Devendra Banhart is a disarmingly charming interviewee. “I mean, I don’t know, if that’s something that’s delegated by someone other than us, I don’t know how much time we have, but if it’s up to me, it’s til you’re satisfied, or too annoyed to go on, which means it’ll be very short,” was Banhart’s endearingly self-deprecating answer to my question of, “How much time do I have?”
The folk singer-songwriter, as well known for being a “Long Haired Child” as for his sweet harmonies — the catchy “Can’t Help But Smiling” the rollicking “Carmensita,” and the much more understated but no less beautiful “Inaniel” are a few standouts — seems to have asked the same question when contacted to perform at the Berkeley Art Museum in conjunction with the Barry McGee mid-career retrospective show. “The minute that I was asked, it was ‘Of course I’ll go!’ and it was an incredible honor,” he said. “Barry — geez, I don’t know, it’s hard to describe — I was asked to write a little bit about him at some point. I think I wrote, ‘This is like trying to get some sort of discourse on the significance of The Beatles on pop culture, you know what I mean?’”
It’s clear that Banhart, who will be performing at the Berkeley Art Museum and Pacific Film Archive L@te: Friday Nights program this Friday with two San Francisco food artists, Justin Hoover and Chris Treggiari, is a Barry McGee fan. Is it any surprise? Not when considering Banhart’s own San Francisco roots.
“I went to the San Francisco Art Institute and Barry, along with Margaret Kilgallen and Alicia McCarthy and Chris Johanson, and more, a lot of other people — they were the ones that we followed around. I would skate around San Francisco looking for Ray Fong or P. Kin or Twist, of course, and be like ‘Twisto! OK, that’s a new twist on Twist!’ His work was already ubiquitous when I moved to San Francisco,” Banhart says of McGee, who started out as a graffiti writer and branched out over the decades into other art mediums, eventually breaking into the established art world.
Banhart is bringing his own art — that is, his music, though he is a visual artist in his own right — to the cavernous BAM. It’s the perfect environment for a performer like Banhart, though he disagrees profusely. “It isn’t that I think that it doesn’t belong in a gallery space — I don’t think it belongs anywhere, but I’m still happy to play,” Banhart maintains. (The sold-out show begs to differ on that point.) This sort of self-effacing humility colors Banhart’s speech. There’s a mild reticence on making any hard-and-fast calls on his own music. “I finished a record. It’s going to be put out by Nonesuch Records. And I didn’t know that until today actually. It’s kind of my dream label. So I’m really happy about that. The record is finished,” he reiterates, but what does that mean for Banhart?
A completed record is not necessarily a “finished” one, as evidenced by the recent claim made by Michael Gira of Swans fame that his band’s opus, The Seer, was “unfinished.” The allusion is not random — Gira is somewhat responsible for Banhart’s rise to the ranks of folk celebrity, as it was he who released Banhart’s first material on his label Young God Records.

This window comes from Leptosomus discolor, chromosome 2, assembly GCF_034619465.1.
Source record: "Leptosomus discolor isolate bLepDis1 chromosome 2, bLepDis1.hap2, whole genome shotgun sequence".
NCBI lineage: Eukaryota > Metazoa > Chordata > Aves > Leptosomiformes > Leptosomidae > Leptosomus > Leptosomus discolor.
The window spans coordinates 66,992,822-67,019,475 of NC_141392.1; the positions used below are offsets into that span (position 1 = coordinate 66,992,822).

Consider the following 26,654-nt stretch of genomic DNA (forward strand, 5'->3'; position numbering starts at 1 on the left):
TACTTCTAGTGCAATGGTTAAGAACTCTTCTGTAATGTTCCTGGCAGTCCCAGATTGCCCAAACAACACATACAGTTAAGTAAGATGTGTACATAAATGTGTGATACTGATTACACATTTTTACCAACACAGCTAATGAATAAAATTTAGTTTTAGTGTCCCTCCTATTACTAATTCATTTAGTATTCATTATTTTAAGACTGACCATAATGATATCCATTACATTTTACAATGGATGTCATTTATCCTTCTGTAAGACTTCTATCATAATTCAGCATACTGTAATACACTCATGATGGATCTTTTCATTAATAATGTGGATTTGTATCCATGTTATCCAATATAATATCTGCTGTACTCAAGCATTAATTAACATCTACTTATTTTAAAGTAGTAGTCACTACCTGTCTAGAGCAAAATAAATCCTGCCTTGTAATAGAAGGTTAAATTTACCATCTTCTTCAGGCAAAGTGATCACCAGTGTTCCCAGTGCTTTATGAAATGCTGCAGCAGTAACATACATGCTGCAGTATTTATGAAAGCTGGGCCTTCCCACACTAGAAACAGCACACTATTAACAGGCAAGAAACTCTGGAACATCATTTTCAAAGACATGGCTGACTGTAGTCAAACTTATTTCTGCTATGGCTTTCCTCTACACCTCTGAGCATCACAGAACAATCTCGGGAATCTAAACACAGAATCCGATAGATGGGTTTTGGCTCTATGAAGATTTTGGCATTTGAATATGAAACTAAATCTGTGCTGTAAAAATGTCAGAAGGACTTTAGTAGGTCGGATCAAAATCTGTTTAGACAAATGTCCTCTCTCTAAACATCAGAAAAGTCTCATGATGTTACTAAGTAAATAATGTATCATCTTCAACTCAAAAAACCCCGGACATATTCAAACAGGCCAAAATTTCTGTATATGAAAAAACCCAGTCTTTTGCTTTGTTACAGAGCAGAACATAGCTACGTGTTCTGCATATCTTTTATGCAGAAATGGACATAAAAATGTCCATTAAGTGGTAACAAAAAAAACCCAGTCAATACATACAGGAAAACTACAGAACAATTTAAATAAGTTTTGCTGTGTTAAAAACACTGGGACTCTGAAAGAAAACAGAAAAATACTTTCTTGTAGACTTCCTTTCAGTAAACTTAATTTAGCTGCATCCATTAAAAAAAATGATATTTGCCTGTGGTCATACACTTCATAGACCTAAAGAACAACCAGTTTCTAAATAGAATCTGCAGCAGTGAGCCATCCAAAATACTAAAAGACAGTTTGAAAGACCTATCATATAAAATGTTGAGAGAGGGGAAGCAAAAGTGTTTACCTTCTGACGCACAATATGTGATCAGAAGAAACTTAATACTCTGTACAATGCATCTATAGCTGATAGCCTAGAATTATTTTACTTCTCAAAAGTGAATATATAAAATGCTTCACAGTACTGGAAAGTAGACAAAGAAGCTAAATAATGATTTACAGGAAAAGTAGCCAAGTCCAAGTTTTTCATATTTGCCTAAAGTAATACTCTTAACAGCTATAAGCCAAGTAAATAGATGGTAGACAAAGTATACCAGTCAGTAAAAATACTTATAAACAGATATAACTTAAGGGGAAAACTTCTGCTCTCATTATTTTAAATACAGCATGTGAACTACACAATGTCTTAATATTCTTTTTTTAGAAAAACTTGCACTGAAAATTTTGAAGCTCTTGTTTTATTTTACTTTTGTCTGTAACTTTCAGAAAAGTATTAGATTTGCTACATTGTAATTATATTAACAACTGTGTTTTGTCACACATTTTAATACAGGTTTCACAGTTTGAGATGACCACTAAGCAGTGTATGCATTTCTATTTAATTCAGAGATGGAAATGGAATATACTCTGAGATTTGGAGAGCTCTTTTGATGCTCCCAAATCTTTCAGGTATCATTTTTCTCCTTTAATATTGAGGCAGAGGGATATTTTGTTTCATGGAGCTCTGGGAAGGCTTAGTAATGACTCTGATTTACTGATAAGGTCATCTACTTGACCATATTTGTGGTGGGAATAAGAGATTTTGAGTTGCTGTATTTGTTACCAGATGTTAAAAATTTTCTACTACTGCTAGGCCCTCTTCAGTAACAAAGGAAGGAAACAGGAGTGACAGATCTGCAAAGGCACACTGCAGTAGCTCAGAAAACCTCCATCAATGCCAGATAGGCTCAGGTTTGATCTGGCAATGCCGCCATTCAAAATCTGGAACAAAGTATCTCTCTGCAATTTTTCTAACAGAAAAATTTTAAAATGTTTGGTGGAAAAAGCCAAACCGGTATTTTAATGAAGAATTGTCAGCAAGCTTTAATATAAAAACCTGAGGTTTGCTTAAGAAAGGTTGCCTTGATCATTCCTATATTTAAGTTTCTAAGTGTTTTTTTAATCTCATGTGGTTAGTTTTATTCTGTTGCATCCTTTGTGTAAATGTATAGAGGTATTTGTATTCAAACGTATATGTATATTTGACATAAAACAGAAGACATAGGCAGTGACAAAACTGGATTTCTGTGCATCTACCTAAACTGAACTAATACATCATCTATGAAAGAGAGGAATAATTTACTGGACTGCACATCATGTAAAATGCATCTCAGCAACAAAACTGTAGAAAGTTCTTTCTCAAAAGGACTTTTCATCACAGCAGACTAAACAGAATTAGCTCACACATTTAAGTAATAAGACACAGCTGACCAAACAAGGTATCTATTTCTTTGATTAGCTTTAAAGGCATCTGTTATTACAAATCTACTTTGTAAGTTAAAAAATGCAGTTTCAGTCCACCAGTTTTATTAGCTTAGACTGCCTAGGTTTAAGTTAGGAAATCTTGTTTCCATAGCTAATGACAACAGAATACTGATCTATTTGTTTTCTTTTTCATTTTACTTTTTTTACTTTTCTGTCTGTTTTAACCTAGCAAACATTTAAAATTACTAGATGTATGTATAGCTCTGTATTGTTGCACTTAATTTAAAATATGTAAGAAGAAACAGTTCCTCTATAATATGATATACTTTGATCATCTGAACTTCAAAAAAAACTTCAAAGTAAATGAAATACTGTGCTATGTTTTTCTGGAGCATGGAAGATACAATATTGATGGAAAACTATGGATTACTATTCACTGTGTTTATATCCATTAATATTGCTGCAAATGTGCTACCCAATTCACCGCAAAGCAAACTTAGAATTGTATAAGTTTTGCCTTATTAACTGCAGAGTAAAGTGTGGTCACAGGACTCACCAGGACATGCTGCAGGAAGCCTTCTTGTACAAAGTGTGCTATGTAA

2002’s Oh Me Oh My was, in itself, not necessarily a polished album. For the most part, it was a collection of Banhart’s whimsical recordings culled from the demos Banhart made for his friends.
Not much has changed on that front. Banhart is still making music for, and with, his friends. Since 2009, Banhart has remixed Oasis and Phoenix, collaborated on Beck’s cover album of Songs of Leonard Cohen, contributed to an album whose proceeds are directed towards fighting AIDS and HIV and was featured with LCD Soundsystem’s James Murphy in an audiovisual project in a D.C. museum.
Banhart attributes much of his growth to such collaborative artistic work. “If I work alone for too long, which is most of the time, I can get into a state of, I guess, confidence, and thinking that I have a rigorous and sedulous work ethic. And then once I collaborate with someone, it really just shatters that; it’s very humbling,” he said. It’s with a certain sort of awe that Banhart describes the process. “For example, Beck can just record. He can just get into the booth and not move for nine hours and just play and he’ll go through every song, he’ll do as many takes as he needs to and play as many instruments and it’s just completely focused.”
Banhart himself is relatively prolific, releasing five albums in a matter of seven years. Each release brings something new while retaining the style that attracted us in the first place. From diamond-in-the-rough Oh Me Oh My to major label endeavor, What Will We Be, Banhart has gone from short, quirky tracks to songs like “16th & Valencia Roxy Music” (a nod to the Mission district, of which both Banhart and McGee are fond, to put it lightly). “16th & Valencia Roxy Music” is more synth rock than folk lo-fi, foreshadowing the future. In an interview with Papermag, Banhart said, “There’s more electronic stuff than before” on the new album.
“Will it be good? Probably not, but I continue. Maybe that’s kind of the impetus to continue, too. Still haven’t been satisfied with a drawing or a song. I think that might be one of the big draws behind it,” said Banhart of his new record. “Half the time I don’t even like [it], and more than half the time I’m not satisfied with what I make. But I really enjoy making it.”
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